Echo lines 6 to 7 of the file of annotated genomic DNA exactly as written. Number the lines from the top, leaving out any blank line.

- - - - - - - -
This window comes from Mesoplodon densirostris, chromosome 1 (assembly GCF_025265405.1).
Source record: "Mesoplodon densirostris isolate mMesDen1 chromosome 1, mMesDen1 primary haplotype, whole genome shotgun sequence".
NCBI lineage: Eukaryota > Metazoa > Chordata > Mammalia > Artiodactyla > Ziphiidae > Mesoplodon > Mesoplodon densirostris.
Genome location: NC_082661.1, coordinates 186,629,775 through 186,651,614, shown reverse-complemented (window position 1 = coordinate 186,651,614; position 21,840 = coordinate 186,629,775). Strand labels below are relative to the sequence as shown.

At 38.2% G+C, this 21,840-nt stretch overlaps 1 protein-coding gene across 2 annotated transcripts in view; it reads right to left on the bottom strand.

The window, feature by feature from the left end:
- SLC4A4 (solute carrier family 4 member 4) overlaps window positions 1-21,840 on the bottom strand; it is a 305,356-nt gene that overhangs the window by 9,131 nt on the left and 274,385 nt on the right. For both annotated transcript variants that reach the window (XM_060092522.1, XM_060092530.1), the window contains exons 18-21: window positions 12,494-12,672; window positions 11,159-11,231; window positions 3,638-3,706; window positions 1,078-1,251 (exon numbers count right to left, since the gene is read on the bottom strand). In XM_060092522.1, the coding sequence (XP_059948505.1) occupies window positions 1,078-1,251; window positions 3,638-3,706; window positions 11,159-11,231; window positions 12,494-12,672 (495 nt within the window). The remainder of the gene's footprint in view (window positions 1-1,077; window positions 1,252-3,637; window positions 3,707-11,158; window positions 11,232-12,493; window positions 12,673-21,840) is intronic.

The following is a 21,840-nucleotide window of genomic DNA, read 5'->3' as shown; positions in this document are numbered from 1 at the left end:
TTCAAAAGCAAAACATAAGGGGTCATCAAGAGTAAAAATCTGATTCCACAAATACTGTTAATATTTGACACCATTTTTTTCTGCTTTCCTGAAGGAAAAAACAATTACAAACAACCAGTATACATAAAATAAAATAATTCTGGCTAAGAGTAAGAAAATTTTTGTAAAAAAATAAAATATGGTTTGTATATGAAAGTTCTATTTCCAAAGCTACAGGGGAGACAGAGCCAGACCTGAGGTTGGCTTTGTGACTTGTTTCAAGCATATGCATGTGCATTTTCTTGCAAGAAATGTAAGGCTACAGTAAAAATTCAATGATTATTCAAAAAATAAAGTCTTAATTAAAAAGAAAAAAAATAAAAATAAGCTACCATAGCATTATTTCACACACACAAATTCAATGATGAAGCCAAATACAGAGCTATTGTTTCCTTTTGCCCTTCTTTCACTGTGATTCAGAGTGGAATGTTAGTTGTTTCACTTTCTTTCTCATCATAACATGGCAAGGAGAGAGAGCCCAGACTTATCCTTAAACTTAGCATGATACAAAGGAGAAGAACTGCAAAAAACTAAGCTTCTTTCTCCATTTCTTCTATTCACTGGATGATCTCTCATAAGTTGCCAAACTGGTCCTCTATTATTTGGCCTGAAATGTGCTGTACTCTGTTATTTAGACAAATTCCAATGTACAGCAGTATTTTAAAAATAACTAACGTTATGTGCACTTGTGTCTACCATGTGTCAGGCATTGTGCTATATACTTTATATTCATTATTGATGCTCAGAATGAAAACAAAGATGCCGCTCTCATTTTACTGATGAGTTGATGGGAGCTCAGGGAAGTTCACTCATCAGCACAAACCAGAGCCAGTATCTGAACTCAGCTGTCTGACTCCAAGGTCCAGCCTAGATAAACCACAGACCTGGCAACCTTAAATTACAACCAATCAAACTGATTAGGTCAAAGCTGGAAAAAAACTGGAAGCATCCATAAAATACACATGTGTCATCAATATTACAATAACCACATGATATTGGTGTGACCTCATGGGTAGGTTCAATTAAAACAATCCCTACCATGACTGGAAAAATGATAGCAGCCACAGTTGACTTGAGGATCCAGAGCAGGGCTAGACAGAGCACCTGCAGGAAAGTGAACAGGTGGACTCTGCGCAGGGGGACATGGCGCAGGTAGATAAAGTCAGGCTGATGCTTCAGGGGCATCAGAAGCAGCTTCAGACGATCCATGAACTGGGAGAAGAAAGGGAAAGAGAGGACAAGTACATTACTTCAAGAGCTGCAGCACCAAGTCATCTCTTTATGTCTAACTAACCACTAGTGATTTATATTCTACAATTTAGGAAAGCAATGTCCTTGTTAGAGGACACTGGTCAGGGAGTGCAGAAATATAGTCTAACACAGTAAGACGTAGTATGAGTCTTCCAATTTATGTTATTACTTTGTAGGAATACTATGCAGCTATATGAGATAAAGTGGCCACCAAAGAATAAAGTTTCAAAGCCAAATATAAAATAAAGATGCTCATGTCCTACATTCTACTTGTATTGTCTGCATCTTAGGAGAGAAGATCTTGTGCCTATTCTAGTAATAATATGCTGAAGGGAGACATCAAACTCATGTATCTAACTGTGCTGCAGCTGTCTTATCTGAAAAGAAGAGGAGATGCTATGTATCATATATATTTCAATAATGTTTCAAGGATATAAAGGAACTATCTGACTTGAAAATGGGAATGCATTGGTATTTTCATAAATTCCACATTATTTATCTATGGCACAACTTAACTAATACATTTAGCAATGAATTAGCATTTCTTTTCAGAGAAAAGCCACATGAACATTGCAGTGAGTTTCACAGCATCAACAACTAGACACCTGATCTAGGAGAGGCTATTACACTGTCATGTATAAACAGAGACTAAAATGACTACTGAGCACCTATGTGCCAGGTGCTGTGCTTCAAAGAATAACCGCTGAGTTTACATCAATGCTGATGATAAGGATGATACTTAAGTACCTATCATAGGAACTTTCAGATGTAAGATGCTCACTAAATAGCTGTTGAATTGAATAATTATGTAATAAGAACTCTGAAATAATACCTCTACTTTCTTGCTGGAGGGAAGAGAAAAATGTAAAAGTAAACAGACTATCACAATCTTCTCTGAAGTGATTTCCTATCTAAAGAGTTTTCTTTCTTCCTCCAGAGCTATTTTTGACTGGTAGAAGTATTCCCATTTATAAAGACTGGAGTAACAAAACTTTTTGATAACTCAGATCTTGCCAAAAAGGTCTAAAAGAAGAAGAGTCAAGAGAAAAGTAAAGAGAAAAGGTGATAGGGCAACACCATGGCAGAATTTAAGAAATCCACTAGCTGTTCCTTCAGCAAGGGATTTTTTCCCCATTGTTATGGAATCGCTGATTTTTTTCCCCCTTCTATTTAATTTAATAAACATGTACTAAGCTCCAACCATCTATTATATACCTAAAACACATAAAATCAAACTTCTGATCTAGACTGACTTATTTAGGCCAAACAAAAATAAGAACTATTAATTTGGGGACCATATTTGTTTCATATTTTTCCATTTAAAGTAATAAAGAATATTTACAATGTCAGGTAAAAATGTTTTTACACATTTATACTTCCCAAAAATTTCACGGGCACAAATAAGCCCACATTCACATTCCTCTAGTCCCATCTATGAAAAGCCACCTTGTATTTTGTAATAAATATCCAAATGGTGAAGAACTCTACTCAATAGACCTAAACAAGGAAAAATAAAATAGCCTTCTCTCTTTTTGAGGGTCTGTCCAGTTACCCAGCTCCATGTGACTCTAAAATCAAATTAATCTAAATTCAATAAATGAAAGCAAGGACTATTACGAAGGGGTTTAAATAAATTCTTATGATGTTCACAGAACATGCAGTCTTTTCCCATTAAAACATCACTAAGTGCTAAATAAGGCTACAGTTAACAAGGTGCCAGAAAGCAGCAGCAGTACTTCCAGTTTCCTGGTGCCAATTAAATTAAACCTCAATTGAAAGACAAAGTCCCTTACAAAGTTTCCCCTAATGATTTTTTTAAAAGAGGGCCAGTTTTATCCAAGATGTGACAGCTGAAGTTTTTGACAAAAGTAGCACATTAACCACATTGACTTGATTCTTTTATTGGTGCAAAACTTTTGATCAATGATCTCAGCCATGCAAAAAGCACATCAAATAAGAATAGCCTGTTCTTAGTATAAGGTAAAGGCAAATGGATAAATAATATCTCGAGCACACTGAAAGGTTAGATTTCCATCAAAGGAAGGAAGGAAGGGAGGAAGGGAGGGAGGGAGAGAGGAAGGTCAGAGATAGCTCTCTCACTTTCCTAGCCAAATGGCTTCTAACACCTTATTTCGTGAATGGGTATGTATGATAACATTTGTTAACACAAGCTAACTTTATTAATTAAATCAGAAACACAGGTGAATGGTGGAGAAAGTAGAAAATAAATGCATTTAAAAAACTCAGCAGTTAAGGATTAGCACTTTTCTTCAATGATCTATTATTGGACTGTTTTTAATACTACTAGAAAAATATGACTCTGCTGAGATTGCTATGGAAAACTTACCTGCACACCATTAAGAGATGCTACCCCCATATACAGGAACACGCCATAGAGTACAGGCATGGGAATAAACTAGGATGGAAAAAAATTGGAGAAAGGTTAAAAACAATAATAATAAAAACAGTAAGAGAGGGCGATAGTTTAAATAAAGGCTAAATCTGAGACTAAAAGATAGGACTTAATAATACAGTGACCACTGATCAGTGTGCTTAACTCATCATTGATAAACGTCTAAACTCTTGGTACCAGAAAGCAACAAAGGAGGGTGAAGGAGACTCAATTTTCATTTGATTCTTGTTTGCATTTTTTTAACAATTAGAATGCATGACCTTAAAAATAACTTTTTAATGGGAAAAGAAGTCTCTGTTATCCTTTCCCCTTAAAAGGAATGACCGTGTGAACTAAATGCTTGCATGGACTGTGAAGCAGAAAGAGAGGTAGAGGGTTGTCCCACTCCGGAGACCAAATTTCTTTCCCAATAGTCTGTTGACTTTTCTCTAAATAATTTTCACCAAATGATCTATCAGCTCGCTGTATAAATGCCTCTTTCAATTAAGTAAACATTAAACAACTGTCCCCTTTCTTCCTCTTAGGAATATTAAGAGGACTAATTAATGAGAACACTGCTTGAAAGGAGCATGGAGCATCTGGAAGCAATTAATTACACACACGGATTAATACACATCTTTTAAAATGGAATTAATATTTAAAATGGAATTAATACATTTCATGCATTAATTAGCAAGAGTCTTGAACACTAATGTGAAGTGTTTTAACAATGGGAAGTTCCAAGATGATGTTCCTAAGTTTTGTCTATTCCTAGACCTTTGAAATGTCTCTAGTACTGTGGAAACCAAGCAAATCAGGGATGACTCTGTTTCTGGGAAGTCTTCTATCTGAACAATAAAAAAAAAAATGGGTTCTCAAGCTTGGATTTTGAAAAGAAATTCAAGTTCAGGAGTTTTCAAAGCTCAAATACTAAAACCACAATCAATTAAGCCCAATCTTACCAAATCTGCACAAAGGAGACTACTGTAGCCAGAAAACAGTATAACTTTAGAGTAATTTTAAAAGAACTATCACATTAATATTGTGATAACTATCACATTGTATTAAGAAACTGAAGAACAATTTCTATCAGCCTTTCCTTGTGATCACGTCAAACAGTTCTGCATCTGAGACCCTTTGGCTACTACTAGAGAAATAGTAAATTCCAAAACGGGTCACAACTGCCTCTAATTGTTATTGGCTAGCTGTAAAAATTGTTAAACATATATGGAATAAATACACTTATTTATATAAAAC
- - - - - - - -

The window, feature by feature from the left end:
- SLC4A4 (solute carrier family 4 member 4) overlaps window positions 1-21,840 on the bottom strand; it is a 305,356-nt gene that overhangs the window by 9,131 nt on the left and 274,385 nt on the right. For both annotated transcript variants that reach the window (XM_060092522.1, XM_060092530.1), the window contains exons 18-21: window positions 12,494-12,672; window positions 11,159-11,231; window positions 3,638-3,706; window positions 1,078-1,251 (exon numbers count right to left, since the gene is read on the bottom strand). In XM_060092522.1, the coding sequence (XP_059948505.1) occupies window positions 1,078-1,251; window positions 3,638-3,706; window positions 11,159-11,231; window positions 12,494-12,672 (495 nt within the window). The remainder of the gene's footprint in view (window positions 1-1,077; window positions 1,252-3,637; window positions 3,707-11,158; window positions 11,232-12,493; window positions 12,673-21,840) is intronic.